1. Will the real Ohio State defense please stand up?
The Buckeyes hung their hat on stifling defense for more than a decade, but problems that started late last season crept into this one with alarming regularity in the first seven games of 2012.
Since giving up 49 points to Indiana on Oct. 13, they have played much better in wins over Purdue, Penn State and Illinois thanks to improved communication, tackling and health.
Head coach Urban Meyer looks forward to the return of senior linebacker Etienne Sabino to join classmate Zach Boren and budding star sophomore Ryan Shazier to spearhead the Silver Bullets this weekend. Sabino missed the past four games while healing from a broken leg, but he will be valuable against the traditional power running game of the Badgers.
2. Will the real Wisconsin offense please stand up?
The Badgers head home riding high after a school-record 564 yards rushing at Indiana, but the Hoosiers were already known as the worst run defense in the Big Ten even before being dinged for more than half a hundred in only 60 minutes of action.
In conference play, Wisconsin is second in the Big Ten at 269.3 yards per game, but that is skewed by the game in Bloomington along with a 467-yard day at Purdue earlier in the season. The Badgers have also seen their run game grind to a halt in losses at Nebraska and at home to Michigan State. They netted a combined 75 yards on 78 attempts in those two contests.
The Buckeyes lead the way in stopping the run during conference play with an averaged of 101.5 yards allowed, 17 yards better than the Badgers, who are in second place heading into this weekend.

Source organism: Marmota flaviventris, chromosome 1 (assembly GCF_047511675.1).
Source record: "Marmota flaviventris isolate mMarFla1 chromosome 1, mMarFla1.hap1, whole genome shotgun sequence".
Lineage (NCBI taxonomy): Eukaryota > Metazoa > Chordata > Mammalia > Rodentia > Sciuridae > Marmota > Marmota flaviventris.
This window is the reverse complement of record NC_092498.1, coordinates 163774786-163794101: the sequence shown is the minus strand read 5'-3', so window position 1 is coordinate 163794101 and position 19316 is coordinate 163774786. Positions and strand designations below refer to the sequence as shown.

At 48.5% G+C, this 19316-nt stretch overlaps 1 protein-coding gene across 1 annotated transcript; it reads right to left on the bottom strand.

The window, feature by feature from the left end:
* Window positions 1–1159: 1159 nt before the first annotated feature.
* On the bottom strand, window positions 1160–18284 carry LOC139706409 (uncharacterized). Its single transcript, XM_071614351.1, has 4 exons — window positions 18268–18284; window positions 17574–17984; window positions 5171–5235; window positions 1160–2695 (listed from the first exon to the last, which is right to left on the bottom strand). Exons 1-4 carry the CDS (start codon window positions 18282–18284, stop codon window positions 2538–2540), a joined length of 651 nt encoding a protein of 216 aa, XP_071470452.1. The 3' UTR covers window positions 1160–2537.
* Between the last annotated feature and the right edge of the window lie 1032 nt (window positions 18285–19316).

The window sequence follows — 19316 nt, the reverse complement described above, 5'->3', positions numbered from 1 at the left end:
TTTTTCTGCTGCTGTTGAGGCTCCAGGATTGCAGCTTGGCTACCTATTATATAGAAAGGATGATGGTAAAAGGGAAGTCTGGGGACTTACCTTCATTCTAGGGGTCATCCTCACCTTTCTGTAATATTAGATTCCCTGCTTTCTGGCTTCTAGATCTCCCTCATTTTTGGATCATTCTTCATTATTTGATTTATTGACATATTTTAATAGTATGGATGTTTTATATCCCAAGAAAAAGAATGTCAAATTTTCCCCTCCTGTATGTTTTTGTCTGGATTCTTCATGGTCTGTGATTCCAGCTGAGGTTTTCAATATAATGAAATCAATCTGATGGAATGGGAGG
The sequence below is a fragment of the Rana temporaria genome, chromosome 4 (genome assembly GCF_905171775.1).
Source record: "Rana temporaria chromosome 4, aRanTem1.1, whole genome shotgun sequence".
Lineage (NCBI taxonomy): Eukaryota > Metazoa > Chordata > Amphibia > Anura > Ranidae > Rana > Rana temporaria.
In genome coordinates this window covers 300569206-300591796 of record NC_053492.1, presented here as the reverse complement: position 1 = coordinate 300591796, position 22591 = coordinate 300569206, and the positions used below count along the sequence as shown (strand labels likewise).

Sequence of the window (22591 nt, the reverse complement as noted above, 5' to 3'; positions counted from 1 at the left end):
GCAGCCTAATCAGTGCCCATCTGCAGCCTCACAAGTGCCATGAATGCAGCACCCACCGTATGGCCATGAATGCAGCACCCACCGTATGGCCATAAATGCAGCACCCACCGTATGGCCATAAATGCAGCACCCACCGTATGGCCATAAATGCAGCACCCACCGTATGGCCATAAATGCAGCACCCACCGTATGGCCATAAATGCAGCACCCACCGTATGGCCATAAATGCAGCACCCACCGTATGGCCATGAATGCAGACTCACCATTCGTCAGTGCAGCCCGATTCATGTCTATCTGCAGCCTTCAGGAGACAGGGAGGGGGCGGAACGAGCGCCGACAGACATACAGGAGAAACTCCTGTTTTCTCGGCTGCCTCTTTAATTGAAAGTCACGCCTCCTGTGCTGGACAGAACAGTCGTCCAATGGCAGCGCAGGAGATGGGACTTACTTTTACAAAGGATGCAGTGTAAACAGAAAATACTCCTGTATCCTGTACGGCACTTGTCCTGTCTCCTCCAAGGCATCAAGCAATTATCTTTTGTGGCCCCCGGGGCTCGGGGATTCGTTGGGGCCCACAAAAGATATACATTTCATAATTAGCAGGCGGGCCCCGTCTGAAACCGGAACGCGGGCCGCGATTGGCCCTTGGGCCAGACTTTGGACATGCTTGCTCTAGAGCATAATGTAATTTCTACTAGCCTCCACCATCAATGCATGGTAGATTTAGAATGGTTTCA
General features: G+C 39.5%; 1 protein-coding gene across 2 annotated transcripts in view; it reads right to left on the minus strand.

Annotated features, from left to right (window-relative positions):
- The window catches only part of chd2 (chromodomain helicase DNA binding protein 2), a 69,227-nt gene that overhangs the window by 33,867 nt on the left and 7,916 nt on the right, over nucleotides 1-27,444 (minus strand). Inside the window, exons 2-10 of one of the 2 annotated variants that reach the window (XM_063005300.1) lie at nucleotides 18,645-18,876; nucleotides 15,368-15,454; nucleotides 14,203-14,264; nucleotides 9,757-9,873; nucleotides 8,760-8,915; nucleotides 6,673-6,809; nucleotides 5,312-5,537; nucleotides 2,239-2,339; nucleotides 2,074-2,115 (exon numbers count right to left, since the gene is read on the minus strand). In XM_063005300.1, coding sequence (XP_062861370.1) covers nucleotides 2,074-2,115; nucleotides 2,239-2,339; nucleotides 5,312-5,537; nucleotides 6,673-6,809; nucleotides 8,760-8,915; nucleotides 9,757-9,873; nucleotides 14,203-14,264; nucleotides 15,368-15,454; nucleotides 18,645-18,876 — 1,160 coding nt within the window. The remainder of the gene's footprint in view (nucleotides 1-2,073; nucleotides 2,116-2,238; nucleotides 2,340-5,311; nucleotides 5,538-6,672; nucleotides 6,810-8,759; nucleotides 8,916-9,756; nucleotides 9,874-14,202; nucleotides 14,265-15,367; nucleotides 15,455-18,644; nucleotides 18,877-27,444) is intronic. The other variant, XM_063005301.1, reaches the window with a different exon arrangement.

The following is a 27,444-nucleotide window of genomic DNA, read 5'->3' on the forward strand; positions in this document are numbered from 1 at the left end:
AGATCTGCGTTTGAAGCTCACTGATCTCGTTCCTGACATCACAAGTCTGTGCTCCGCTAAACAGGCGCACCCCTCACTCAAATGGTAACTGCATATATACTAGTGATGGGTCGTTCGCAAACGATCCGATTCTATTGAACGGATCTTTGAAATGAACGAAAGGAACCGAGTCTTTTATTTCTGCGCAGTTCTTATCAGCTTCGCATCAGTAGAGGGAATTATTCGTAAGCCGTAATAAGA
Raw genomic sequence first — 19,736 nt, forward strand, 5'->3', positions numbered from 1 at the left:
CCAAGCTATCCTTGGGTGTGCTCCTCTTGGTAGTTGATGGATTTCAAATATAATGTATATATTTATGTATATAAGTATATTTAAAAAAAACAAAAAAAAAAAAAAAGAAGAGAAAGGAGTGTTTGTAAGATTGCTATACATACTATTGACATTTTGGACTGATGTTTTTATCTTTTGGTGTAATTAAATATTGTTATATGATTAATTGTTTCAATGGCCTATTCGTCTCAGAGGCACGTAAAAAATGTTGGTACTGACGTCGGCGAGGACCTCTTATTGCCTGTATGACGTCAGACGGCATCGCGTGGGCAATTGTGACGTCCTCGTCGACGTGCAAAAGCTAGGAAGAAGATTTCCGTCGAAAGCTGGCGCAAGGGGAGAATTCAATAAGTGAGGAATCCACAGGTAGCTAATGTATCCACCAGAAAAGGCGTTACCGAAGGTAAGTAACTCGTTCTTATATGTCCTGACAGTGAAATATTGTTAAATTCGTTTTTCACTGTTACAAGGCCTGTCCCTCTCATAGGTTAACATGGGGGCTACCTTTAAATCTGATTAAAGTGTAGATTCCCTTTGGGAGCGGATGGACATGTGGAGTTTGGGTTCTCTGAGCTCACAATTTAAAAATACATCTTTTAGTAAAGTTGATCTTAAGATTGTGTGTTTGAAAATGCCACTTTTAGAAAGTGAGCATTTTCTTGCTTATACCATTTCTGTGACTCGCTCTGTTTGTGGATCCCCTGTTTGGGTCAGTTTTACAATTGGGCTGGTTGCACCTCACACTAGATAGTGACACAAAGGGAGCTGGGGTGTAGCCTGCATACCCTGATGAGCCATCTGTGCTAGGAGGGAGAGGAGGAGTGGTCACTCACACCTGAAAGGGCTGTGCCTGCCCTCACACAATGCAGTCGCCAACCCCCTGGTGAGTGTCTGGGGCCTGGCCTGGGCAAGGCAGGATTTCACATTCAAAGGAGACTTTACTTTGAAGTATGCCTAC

Winning the game without winning the rushing battle would not be without precedent, however, as the Buckeyes have done so twice in the past eight meetings (2002 and 2009).
3. Will either team be able to move the ball through the air consistently?
There is little doubt where each of these offenses prefers to do its damage, and that is on the ground. The Badgers have run (441 times) more than twice as often as they have passed (212 throws), and Ohio State can nearly say the same thing (466 to 242).
The passing game has been dangerous but inconsistent for the Buckeyes, who have the Big Ten’s second-most efficient passer in quarterback Braxton Miller. He has completed only 56.9 percent of his passes, but the sophomore has eight completions of 40 yards or more and 14 touchdowns through the air.
Wisconsin has had to use three quarterbacks this season and enters the contest 11th in the Big Ten in passing yards (166.8 per game) but third in pass efficiency. Making his first start, senior Curt Phillips through only seven passes last week as the Badgers battered Indiana.
4. Will there be a game-changing play on special teams?
These have been frequent in the recent history of the series.
Curtis Grant blocked a Wisconsin punt last season to set up a 1-yard Ohio State touchdown drive, and the Badgers’ upset in 2010 was kickstarted by a return of The Opening kickoff for a touchdown.
In 2009, Ohio State’s 31-13 victory included a 96-yard kickoff return for a touchdown by Ray Small.
Both teams boast a punt return for a touchdown this season – thanks to Wisconsin’s Denzel Doe and Ohio State’s Corey “Philly” Brown – but neither has done much in the kick return game.
Punt protection has been an issue for Ohio State all season, as evidenced by the Buckeyes’ having three blocked.
5. Which team wins the first quarter?
Early doldrums have been an issue all season for Ohio State, which has been outscored 62-58 in the opening stanza through 10 games. The Buckeyes have at least 101 points in each of the other three quarters.
The Badgers have been even slower starters on offense so far, but they have been better on defense and enjoy a 47-29 advantage in the first quarter.
They would no doubt love to replicate the fast start from Ohio State’s last trip to Camp Randall Stadium. The Badgers jumped in front 21-3 in an eventual 31-18 win over then-No. 1 Ohio State in 2010.
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